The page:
On Board

I mentioned this before, but most if not all of Delta’s planes have power outlets. This is something lacking on American’s fleet. Since they have brought the US Airways planes into the fold, those planes have yet to be completely upgraded to American’s aircraft standards. That means a good portion of the American Airlines fleet lacks power and in some cases even wifi.

While Delta self proclaims the company to be the “On Time Machine” I have actually found this to be fairly true. So far, all my flights have left not just on time, but early. Somehow, Delta manages to nail the timing of boarding and ground services, they do move like a well oiled machine. There is obviously a reason they started the first 6+ months of this year without a single cancelled flight.

As for the service, well that is where Delta does not deliver anything special. Not to say service was bad, but it wasn’t great either, something of an in flight service purgatory. The people are mostly friendly but a little rough around the edges. Alaska Airlines, while pretty sparce on the East Coast, has set a great standard of friendlyness and service for me domestically. More service like Alaska Airlines would be great.

Sky Club Lounge

Lounges with Delta have often be described to me as much better than American. I’d have to say they are mixed, winning on some points but failing on others.

Walking into the lounge and checking in is a slightly better experience with Delta. I walked up to the desk to check in, and the agent sat there not really saying anything, not a great start. American Airlines employees are much better at greeting customers. Once I figured out she wanted me to scan my boarding pass (completely had to deduce this from her comepletely ignoring me), I placed my phone on the scanner. Here is where Delta won me over. She said hello to me by name, told me my gate number for the next flight and said welcome.

I was slightly confused as I was readying my credit card to show the desk so i could gain access to the lounge. She said they didn’t need it, the card was already linked to my Delta account and she had it on file. The agent didn’t need to see it to know I had free access rights to the lounge. Simple and stright forward. American Airlines requires the credit card be scanned every time you enter a lounge so that it can be checked against the American computer system. Delta sped up the check in significantly with one little feature.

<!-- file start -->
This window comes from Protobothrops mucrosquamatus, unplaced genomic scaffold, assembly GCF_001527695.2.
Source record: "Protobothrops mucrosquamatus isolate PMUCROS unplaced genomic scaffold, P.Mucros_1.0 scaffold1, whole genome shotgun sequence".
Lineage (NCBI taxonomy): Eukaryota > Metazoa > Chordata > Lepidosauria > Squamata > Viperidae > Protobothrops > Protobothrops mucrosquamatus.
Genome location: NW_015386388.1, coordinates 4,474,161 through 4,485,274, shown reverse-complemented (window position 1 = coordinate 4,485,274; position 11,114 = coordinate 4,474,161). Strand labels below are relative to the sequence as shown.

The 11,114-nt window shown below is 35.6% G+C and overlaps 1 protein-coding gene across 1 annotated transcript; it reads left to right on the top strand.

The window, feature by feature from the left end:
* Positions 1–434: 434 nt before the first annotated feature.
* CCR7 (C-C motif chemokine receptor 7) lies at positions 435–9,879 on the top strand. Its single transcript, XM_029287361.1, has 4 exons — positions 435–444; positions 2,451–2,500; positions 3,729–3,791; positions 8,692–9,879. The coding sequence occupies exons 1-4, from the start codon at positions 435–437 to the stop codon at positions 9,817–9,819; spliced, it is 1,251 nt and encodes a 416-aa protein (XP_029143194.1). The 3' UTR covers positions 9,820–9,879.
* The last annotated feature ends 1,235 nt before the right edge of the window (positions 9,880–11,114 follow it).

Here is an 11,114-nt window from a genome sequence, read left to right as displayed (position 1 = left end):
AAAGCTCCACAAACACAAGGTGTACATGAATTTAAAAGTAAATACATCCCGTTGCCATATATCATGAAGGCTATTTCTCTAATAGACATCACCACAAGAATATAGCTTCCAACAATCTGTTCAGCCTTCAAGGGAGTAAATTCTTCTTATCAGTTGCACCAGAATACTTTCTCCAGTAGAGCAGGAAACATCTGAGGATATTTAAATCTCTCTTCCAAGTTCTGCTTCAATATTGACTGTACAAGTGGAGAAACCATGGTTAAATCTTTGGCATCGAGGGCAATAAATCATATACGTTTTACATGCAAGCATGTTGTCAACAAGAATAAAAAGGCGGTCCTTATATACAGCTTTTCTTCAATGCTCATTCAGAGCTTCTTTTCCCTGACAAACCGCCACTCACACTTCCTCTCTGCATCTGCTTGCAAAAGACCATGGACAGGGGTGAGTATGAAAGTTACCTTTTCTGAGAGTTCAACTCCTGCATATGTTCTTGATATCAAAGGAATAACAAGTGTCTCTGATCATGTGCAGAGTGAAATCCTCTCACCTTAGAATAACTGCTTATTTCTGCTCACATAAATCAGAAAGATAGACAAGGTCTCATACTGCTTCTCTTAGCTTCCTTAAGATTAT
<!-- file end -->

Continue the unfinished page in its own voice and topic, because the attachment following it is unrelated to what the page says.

Once upstairs in the lounge I have to say the view was pretty good. I sat right by the window and looked out at the planes for the entire time I was working on my tablet. However, I like the decor of American Airlines lounges better. American Airlines lounges tend to be warmer, and that feels more inviting to me. The Delta Sky Club outside of gate B25 in Atlanta was very similar to what I have seen at Heathrow, a very European stark white, minimalist appraoch. While I do like the style sometimes, it does feel less inviting to me.

Beyond decor, the food was run of the mill. Not better or worse than American, the food was on par with most domestic lounges I’ve been at. Not a deep selection, but it is able to put something in your stomach if you are hungry.


At the end of the day, the experience with Delta has been a good one. I think Delta edges out American in many categories but not by a whole lot. I think so far this move has not been a bad one, but time will tell how Delta will manage their loyalty program.1

The True Price Of Low Cost Carriers Might Be Your Safety

Good or bad, low cost air carriers have taken the world by storm. Some of the most well known in the US are companies like Southwest, Frontier and Spirit. Europe is no exception seeing companies like Ryanair take over as a major air carrier. In many cases these companies offer no frills sort of fares that limit you on things like picking seats, getting food, or even carring your luggage on board. These companies make money on the fees they levy after the initial low cost fare. However, when it comes to some companies, you may be paying the cost not with money, but with your own safety.